When it comes to the issue of climate change, Kerry and Baird are diametrically opposed. If Baird is honest with Kerry he should explain to the freshly minted Secretary of State the rationale for the Canadian government's backtracking on international commitments to address climate change. Perhaps he can also explain why his party is currently running a national attack ad campaign against the Opposition party for proposing a carbon tax.

On the other hand, perhaps Baird will instead try to steer the conversation to what the Harper government considers a much more important and dire issue: President Obama's approval of the controversial Keystone XL pipeline that would pump millions of barrels of Canadian tar sands crude to U.S. refineries to largely serve an overseas market.

   

    The Alberta tar sands is considered one of the dirtiest and most carbon intensive industrial projects on the planet. A barrel of oil derived from bitumen produces three to four times more carbon emissionsthan a conventional barrel of oil.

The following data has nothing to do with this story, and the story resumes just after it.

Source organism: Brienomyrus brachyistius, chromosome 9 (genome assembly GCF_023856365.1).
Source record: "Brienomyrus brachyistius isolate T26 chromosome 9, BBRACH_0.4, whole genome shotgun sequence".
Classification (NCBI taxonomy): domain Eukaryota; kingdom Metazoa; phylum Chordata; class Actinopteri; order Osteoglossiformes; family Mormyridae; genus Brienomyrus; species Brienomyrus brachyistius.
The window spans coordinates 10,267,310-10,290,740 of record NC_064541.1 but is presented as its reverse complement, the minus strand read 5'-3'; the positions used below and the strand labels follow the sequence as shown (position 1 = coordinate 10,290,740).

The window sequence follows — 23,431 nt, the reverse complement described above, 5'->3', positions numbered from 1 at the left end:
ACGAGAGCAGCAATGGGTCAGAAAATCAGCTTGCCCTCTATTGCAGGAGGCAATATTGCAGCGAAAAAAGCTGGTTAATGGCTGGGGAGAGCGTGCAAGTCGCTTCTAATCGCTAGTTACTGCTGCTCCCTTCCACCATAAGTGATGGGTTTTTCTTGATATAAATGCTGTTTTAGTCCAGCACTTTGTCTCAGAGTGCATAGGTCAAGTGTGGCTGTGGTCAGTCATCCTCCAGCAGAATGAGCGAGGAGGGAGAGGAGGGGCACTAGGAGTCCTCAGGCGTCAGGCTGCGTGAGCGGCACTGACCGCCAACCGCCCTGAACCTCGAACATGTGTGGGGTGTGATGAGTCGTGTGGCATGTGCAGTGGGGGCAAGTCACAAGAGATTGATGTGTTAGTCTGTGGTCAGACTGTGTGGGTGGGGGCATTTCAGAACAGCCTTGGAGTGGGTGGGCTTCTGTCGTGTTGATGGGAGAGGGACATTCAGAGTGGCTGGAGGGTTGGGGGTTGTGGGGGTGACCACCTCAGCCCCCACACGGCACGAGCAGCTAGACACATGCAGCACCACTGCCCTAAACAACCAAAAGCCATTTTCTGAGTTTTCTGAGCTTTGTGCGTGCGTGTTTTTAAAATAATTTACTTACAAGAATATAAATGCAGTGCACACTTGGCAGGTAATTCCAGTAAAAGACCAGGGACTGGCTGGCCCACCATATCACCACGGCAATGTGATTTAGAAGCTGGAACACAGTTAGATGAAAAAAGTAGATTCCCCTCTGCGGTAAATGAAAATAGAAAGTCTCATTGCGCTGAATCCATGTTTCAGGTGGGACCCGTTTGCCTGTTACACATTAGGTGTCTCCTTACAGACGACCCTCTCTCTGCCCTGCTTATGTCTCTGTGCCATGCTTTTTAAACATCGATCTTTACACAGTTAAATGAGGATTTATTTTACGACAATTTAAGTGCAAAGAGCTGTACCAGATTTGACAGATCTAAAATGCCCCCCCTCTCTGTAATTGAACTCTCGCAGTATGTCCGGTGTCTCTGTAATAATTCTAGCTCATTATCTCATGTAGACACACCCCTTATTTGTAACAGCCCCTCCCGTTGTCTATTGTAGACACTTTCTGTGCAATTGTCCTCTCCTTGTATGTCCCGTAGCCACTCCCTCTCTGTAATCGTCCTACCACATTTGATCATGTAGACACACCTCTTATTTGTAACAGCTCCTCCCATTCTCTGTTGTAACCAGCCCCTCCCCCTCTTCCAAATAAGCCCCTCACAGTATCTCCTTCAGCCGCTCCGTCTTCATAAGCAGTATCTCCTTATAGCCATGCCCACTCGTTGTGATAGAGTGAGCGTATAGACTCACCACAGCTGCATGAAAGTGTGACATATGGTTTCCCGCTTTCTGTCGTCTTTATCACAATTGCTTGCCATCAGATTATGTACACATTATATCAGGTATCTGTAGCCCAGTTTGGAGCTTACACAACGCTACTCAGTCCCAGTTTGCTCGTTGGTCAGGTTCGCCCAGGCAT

Kerry, being the savvy diplomat he is, could (and hopefully will) point out to Baird, that any conversation about the fate of the Keystone XL pipeline is intrinsically tied to Canada evolving its postion on climate change. If Canada is serious about aligning with the U.S. on climate policy, as Stephen Harper has expressed, then Baird should be fully briefed and ready to cooperate based on President Obama's stated commitment to tackle climate change in his second term.

In his inaugural address two weeks ago President Obama said:

   

"We will respond to the threat of climate change, knowing that the failure to do so would betray our children and future generations."

The Keystone XL pipeline poses a key test for President Obama's commitment to fulfill his promise on climate action. Encouraging rapid expansion of Canada's tar sands operations is irreconcilable with aggressive efforts to curb climate change pollution in North America.